Securities arbitration is a method of resolving disputes between investors and their brokers or brokerage firms, which is governed by the Financial Industry Regulatory Authority (FINRA). FINRA is a self-regulatory organization that oversees the securities industry and provides a forum for resolving disputes between investors and their brokers or brokerage firms.
Securities arbitration through FINRA is a legal process that allows investors to seek redress for claims arising out of their investment accounts, such as fraud, breach of fiduciary duty, unsuitable investment recommendations, selling away or other misconduct. Securities arbitration is generally faster and less expensive than going to court, and the decision of the arbitrator is final and binding on both parties. It is important for investors to understand their rights and legal options if they believe they have been the victim of misconduct by their broker or brokerage firm.
To initiate a securities arbitration through FINRA, an investor must file a Statement of Claim with FINRA, which sets forth the facts and legal basis for the claim. The Statement of Claim must be filed within six years from the occurrence or event giving rise to the claim. However, the occurrence or event that gives rise to a claim is usually considered the date of damages, or the date a reasonable investor knew or should have known about the claim. While brokerage firms usually argue it is the date of purchase, most arbitration panels disagree with that analysis.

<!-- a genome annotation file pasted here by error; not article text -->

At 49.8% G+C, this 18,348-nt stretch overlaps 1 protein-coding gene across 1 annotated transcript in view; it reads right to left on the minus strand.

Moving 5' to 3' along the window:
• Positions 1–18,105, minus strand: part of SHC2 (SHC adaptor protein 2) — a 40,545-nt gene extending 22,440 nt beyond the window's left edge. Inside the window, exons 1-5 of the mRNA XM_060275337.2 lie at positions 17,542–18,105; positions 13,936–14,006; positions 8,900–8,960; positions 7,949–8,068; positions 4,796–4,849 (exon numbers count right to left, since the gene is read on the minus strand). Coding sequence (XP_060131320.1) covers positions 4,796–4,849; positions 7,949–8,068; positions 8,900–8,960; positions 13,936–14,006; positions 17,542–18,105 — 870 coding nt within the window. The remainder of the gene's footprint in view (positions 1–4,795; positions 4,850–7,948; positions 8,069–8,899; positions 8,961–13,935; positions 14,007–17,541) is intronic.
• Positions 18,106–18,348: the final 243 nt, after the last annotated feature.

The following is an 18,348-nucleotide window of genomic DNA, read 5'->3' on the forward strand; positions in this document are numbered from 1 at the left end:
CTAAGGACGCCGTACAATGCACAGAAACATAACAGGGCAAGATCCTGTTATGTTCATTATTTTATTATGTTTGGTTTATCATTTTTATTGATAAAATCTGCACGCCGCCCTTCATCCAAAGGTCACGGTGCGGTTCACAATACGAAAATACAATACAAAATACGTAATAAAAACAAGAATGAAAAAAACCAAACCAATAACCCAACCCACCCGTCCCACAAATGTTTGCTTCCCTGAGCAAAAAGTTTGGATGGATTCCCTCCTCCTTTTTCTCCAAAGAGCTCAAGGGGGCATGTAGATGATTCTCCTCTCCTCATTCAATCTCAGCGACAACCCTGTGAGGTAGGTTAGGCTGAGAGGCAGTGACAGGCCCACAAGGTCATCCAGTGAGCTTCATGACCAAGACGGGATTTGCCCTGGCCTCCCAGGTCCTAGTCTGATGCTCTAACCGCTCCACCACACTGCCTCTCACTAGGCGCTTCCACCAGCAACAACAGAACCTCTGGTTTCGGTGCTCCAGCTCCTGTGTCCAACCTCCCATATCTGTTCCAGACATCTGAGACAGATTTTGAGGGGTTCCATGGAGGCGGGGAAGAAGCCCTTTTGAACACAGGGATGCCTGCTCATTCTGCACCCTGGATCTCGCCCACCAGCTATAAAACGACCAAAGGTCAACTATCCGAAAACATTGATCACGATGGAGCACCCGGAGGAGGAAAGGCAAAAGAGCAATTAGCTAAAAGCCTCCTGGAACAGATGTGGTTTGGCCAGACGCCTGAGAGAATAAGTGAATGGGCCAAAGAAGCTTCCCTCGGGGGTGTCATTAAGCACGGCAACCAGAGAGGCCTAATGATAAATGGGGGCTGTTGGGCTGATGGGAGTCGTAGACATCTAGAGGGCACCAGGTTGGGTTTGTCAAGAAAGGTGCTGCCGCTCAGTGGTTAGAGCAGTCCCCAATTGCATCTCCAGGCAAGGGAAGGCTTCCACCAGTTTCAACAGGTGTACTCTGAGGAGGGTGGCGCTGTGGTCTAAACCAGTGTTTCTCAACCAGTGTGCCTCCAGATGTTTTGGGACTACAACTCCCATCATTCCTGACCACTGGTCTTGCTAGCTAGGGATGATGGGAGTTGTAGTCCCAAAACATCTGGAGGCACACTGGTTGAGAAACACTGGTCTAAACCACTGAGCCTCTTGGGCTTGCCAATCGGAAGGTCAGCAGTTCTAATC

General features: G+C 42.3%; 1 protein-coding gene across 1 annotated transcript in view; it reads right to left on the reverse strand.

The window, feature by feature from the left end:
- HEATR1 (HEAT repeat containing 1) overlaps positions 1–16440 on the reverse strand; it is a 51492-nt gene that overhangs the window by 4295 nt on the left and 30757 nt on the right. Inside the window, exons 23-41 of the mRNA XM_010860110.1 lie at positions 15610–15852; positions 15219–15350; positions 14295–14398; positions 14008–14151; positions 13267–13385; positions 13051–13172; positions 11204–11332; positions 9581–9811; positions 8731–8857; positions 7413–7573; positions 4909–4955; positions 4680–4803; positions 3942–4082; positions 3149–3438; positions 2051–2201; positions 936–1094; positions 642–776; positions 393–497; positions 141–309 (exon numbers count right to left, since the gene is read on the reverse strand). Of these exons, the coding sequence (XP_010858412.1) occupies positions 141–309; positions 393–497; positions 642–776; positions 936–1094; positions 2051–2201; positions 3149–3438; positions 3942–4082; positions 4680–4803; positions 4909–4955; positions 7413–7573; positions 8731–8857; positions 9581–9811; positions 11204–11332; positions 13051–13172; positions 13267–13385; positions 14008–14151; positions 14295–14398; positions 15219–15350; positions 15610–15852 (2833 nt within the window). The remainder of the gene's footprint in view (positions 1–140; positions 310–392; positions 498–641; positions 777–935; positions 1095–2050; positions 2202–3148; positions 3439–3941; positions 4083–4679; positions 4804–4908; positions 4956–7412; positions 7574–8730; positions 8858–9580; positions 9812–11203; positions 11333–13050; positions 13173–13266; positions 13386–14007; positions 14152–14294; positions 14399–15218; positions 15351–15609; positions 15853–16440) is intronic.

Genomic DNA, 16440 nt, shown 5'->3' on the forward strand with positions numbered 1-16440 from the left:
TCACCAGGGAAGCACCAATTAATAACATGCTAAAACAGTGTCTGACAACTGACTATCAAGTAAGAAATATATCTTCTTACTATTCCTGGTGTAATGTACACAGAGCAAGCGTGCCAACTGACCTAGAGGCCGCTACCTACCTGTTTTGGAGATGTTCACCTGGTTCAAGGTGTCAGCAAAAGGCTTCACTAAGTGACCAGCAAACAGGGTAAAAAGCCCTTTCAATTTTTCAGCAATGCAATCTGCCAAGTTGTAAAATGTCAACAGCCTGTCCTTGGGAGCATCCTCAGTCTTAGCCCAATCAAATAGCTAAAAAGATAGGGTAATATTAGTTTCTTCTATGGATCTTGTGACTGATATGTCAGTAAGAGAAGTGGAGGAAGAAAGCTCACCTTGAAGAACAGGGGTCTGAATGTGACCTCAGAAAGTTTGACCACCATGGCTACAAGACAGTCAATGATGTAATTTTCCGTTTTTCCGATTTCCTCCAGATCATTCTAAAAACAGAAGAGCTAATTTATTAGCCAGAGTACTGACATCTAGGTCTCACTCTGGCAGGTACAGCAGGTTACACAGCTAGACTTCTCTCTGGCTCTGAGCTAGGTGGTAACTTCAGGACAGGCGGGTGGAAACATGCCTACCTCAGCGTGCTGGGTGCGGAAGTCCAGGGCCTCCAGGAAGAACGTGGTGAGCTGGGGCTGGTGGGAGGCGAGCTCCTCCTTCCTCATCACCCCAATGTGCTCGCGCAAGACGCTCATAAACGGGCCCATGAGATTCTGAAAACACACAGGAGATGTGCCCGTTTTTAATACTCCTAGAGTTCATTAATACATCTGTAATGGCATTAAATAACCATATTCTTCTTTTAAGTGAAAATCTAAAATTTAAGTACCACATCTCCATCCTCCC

After the Statement of Claim is filed, FINRA will provide a copy of the claim to the broker or brokerage firm named in the claim, and the respondent firm will have approximately 60 days to file an Answer to the claim. FINRA will then appoint a panel of arbitrators to hear the case, which will typically consist of either one or three arbitrators, depending on the amount of money in dispute. If the claimed amount is under $100,000 then the case will be heard by one arbitrator and if the claim is for more than $100,000 then the case will be heard by three arbitrators.
The arbitration hearing will typically take place within 12 to 18 months from the filing of the claim, and the parties will have an opportunity to present their evidence and arguments to the arbitrators. After the hearing, the arbitrators will issue an award, which will be final and binding on both parties.
If an investor is successful in a securities arbitration through FINRA, the award may include damages, interest, and attorneys’ fees, damages based on how a well-managed portfolio would have performed, and costs. However, if an investor is unsuccessful, the award will be final and binding, and the investor will not be able to pursue the same claim in court.
In conclusion, securities arbitration through FINRA is an important legal process that provides investors with an efficient means of resolving disputes with their brokers or brokerage firms. If you are an investor who believes that you have been the victim of misconduct by your broker or brokerage firm, you should consult with an experienced securities arbitration attorney to discuss your legal options.
Our law firm, Gana Weinstein LLP, has a great deal of experience in this area. We work exclusively with investors bringing these types of claims. You can reach us at email@example.com or by phone at 800-810-6242.